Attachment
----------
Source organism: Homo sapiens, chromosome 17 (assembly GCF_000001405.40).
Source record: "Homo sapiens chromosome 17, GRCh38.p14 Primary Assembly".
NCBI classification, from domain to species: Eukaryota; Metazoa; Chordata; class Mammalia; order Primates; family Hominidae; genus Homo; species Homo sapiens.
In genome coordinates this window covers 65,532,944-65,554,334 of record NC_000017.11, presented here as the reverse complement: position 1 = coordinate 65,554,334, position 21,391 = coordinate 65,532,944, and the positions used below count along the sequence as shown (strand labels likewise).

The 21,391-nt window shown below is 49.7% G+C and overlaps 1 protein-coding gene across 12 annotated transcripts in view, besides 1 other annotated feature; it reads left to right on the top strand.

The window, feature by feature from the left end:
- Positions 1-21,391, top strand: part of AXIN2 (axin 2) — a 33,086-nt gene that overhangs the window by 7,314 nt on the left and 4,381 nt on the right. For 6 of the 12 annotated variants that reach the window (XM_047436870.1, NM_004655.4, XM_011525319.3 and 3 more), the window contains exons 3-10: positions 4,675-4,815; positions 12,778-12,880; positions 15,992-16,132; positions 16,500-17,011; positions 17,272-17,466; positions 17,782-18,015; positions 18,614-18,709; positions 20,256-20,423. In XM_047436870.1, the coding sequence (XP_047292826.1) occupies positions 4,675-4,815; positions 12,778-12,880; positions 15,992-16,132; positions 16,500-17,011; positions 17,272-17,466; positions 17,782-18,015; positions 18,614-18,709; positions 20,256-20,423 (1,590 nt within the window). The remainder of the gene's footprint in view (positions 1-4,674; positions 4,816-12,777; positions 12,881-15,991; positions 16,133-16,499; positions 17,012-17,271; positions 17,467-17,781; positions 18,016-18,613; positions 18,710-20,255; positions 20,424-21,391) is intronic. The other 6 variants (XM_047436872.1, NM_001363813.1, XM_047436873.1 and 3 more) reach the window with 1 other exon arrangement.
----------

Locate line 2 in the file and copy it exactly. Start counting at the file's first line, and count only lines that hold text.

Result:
Source record: "Homo sapiens chromosome 17, GRCh38.p14 Primary Assembly".